Friday, January 1, 2010

Once-a-Month Cooking Festival: Cooking Clubs and Co-Ops

More hands make lighter work. It's as true in the kitchen as it is in other areas of life. By sharing food preparation with others, you are blessed and you bless others!

One way to lighten your load when it comes to cooking and cleaning up is to get some friends together and start a cooking co-op. Essentially, you and 2-3 friends with like-sized families who live nearby would get together and discuss meals you like. One night a week you would cook 2-3 times more food than your immediate family needs that night. You would then deliver the extras to your friends (pre-cooked or prepped and ready to cook). Then the other two or three nights, your friends bring you the food!

To make this work, you and your friends will need to figure out what the meals will include: are you providing just a main dish or a complete meal (salad or other veggie, bread, dessert)? Also hash out meal delivery times, cost goals for meals, nutritional considerations, and a schedule of who's bringing what when. You don't have to aim for every week--maybe start with once-a-month and work up from there if it's working for all of you. You will also need to purchase containers your friends can use to bring your food to you--a large 9x13" pan, for example.

Another idea is to form a group of friends and begin a cooking club. Here you would meet one day a month, perhaps at your church kitchen if you can use it and it's large enough, and cook several meals for participants to take home and freeze. Each person would be assigned a dish to make and assemble for all the participants. So let's say I'm in charge of chicken parmesan. I would buy all the ingredients and make up five pans of it (if we had 5 people). I disperse the pans and go home with four other dishes.

Making a co-op work successfully requires these ingredients:
  • a large enough kitchen for everyone to work (or do it separately at home and deliver the dishes, but it's more fun to work together!)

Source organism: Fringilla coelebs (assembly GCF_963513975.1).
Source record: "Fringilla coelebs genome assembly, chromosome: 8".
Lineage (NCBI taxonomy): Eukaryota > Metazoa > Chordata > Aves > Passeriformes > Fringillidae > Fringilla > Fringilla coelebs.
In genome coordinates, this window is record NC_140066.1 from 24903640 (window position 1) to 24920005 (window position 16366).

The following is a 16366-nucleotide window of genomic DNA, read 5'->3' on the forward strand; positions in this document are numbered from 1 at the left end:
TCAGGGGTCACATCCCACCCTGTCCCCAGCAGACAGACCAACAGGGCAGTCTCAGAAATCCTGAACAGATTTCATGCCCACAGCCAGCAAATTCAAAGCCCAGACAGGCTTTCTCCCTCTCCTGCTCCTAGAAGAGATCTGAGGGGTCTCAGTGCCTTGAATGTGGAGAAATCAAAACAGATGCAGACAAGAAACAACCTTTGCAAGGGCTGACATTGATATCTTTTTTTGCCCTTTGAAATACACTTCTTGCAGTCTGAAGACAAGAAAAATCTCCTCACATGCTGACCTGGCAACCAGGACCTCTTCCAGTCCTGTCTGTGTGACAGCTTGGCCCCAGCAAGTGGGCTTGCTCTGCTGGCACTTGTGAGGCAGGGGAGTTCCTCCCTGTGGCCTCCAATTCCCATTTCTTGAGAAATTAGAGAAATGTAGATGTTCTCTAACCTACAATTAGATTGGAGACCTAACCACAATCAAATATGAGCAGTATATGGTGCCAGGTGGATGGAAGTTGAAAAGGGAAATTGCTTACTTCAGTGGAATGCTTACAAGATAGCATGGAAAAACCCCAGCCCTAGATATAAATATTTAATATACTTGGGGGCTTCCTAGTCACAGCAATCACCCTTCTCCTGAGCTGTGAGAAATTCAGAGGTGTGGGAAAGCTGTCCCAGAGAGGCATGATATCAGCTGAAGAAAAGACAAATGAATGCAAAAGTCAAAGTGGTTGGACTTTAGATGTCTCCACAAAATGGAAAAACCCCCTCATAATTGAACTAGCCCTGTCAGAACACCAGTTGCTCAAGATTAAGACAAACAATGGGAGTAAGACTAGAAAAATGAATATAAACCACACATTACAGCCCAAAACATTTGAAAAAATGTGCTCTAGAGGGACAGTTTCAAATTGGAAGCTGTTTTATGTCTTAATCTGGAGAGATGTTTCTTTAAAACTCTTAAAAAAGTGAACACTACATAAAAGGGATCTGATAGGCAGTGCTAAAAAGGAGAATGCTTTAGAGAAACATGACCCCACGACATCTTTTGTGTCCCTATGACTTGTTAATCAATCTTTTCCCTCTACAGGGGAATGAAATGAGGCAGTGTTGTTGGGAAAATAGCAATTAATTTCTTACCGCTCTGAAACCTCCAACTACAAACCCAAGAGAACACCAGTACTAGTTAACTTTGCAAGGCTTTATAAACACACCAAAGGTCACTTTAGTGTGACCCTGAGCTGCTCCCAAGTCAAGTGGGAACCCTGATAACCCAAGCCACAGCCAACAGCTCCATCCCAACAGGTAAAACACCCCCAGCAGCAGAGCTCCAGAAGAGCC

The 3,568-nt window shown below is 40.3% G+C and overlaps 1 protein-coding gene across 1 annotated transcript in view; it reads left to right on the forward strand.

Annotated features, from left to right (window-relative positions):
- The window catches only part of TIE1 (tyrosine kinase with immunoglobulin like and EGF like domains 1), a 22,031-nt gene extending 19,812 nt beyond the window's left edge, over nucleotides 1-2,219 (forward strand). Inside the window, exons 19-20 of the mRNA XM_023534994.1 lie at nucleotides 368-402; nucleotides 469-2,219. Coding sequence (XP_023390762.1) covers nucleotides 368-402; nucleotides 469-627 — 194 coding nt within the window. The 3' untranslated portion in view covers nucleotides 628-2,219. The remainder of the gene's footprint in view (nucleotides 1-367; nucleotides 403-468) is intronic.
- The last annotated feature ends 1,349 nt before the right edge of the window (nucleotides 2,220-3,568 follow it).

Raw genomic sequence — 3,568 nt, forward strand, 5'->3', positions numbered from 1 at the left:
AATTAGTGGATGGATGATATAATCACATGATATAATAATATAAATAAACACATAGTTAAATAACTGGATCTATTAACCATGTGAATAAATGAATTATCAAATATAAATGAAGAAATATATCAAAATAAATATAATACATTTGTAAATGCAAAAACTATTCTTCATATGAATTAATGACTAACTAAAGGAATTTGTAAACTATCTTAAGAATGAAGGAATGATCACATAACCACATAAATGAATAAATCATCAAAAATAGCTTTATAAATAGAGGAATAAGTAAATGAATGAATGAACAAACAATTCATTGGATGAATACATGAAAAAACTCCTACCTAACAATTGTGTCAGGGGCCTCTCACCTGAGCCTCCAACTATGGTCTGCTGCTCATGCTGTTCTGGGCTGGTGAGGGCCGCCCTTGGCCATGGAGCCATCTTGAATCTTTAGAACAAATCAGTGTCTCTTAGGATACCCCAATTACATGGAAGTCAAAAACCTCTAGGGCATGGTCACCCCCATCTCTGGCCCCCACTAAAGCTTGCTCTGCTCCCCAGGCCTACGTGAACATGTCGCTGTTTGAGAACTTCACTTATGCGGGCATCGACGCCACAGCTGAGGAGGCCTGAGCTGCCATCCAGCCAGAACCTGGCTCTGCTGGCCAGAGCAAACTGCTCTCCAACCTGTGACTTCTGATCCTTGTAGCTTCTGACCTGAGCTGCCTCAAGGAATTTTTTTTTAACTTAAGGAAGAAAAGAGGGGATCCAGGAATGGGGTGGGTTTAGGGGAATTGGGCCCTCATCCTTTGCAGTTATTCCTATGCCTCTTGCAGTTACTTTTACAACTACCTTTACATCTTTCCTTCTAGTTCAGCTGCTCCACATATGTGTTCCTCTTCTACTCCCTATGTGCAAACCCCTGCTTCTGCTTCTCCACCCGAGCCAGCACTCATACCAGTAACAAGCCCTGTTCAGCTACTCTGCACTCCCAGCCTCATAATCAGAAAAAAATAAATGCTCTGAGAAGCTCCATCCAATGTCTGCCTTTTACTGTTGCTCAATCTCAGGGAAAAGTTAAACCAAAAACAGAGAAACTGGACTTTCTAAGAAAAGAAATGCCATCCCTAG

• discussion and planning about what meals to make, how much everyone wants to spend, etc. (Save your receipts for ingredients; everyone can split the cost).
  • a morning (or another 4-hour chunk of time) for everyone to work. Participants need to be committed to this and not back out at the last minute (of course there are exceptions, but if you're planning a cooking day and buy 10 pounds of chicken, and everyone cancels, it will definitely curb the enthusiasm).
  • Uplifting conversation and good attitudes while you work!
  • pans for everyone's food to go into, tin foil, and boxes to hold your meals on the way home
Making and baking extra foods takes time. Time is a commodity that is a limited resource--there is only so much of it a day. If you need to use more time to accomplish more baking than usual, you will have to come to terms with the fact that there will be less time that day for other things, like laundry (that's probably why I'm so backed up there but that's another post!). Trying to do it all won't work. I think that's what I finally realized. Making it work requires a great attitude about why you're doing the extra baking and cooking and an understanding and acceptance that, for those days, you will slack on other things.

I would love for you to share any kitchen-shortcuts you've found. Either link up with a post or share in the comments section! I'd also love to know if you've ever tried a cooking co-op or club and what your experience with it has been. Any additional hints to make it successful?

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